At IE University, we prioritize hands-on, practical learning. We believe that the best way to add to the academic experience is by putting our students in real-life situations where they can directly apply their learning. With that in mind, we’re always looking for new ways to boost students’ experience, with new and inspiring opportunities both inside and outside the classroom.

The Bachelor in Environmental Sciences for Sustainability is no exception to our hands-on approach. As well as having access to state-of-the-art laboratories where students can carry out experiments and research, they have the opportunity to go on field trips to see complex environmental challenges firsthand. This year, IE School of Science & Technology introduced a new field trip location, offering students the chance to explore the diverse and rich landscapes of the Spanish island of Lanzarote.

Accompanied by the program’s academic director, Juan Carlos Silva, and one of the program’s professors, Carme Huguet, the group set off on a five-day expedition to the easternmost Canary Island. With its volcanic origins, subtropical desert climate and unique ecosystems, Lanzarote proved to be an ideal location for scientific exploration.

But the trip was far from just an opportunity for observation. The jam-packed itinerary encouraged participants to get actively involved in practical projects and collaborate on inspiring initiatives that are currently being employed to confront the complex challenges Lanzarote and its inhabitants are facing. The trip offered a truly immersive learning experience, which aimed to inspire students and fuel their passion for environmental stewardship.

A deeper look into the experience

After an early start on the first day, the group arrived in the port city of Arrecife, which served as the base for the trip. The afternoon was spent at the Institute of Geosciences (GSIC), where they learned to monitor seismological changes in temperatures and morphological changes in volcanoes, which can help to generate early warning systems for volcanic eruptions.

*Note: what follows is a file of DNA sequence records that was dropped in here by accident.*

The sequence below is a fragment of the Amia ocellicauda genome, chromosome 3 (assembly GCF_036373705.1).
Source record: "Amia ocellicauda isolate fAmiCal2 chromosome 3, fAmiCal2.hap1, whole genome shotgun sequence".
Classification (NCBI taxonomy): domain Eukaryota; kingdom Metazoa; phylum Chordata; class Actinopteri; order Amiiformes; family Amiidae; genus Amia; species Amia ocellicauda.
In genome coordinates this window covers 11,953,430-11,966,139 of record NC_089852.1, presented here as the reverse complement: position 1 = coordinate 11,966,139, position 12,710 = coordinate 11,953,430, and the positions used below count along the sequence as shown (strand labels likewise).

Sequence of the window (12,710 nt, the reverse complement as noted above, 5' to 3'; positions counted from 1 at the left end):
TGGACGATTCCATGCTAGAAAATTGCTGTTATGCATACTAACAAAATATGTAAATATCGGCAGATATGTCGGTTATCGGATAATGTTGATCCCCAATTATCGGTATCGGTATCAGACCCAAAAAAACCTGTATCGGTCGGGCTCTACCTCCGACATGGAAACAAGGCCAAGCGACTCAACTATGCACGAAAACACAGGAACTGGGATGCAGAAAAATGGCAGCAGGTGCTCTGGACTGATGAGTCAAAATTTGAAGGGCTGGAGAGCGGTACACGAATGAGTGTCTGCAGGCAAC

On the second day, students visited the island’s wind installations, which were built to harness the strong winds and generate a renewable source of energy. Later, there was a visit to a winery, which Juan Carlos points out is an impressive example of biomimicry. “They use nature as an example of adaptation.” By working with nature and finding a way to use it to their advantage, they are now producing high-quality wines with a prestigious denomination of origin status.

Day three was focused on monitoring coastal areas, with students learning different techniques. There was a visit to an area that suffers from an unsustainable and environmentally damaging form of tourism, and also to a more natural area where the main intervention had been the construction of a road that divided an ecosystem. “We discussed how we can make solutions based on nature to be able to restore these ecosystems, to reduce the impact of this activity,” explained Juan Carlos.

Further exploring the island

On day four, students explored the diverse marine ecosystems of the island. They learned about the consequences of illegal fishing and looked at solutions that are being implemented to mitigate coastal erosion. Their studies focused on two sites: Mojón Blanco, an area of natural dunes; and the Chinijo Archipelago Nature Reserve. There, students analyzed nature-based solutions for the protection of the beaches, such as how to preserve the beach without the use of groynes—a shore protection structure to reduce longshore drift and trap sediments.

The last day of the trip included a visit to the César Manrique Foundation. Manrique, an artist and sculptor, is a native of Lanzarote but lived in New York for many years. When he saw the growing issue of unsustainable tourism on the island, he returned and began a series of initiatives to mix nature and architecture in a more harmonious and sustainable way. “He was the pioneer of this kind of architectural activity,” Juan Carlos pointed out.

The final afternoon included a snorkeling adventure off of Playa de los Cocoteros, where students could see the marine biodiversity up close. Students had the chance to reflect on their experiences from the trip and talk about the key learnings they were taking with them.

The field trip to Lanzarote proved to be a transformative learning experience for everyone involved, and the group returned to Segovia with a renewed passion for sustainability. With so many learnings and insights from the trip—and a taste of how they can be a part of the solution—students are even more inspired to make their own impact and work toward a better, more sustainable world.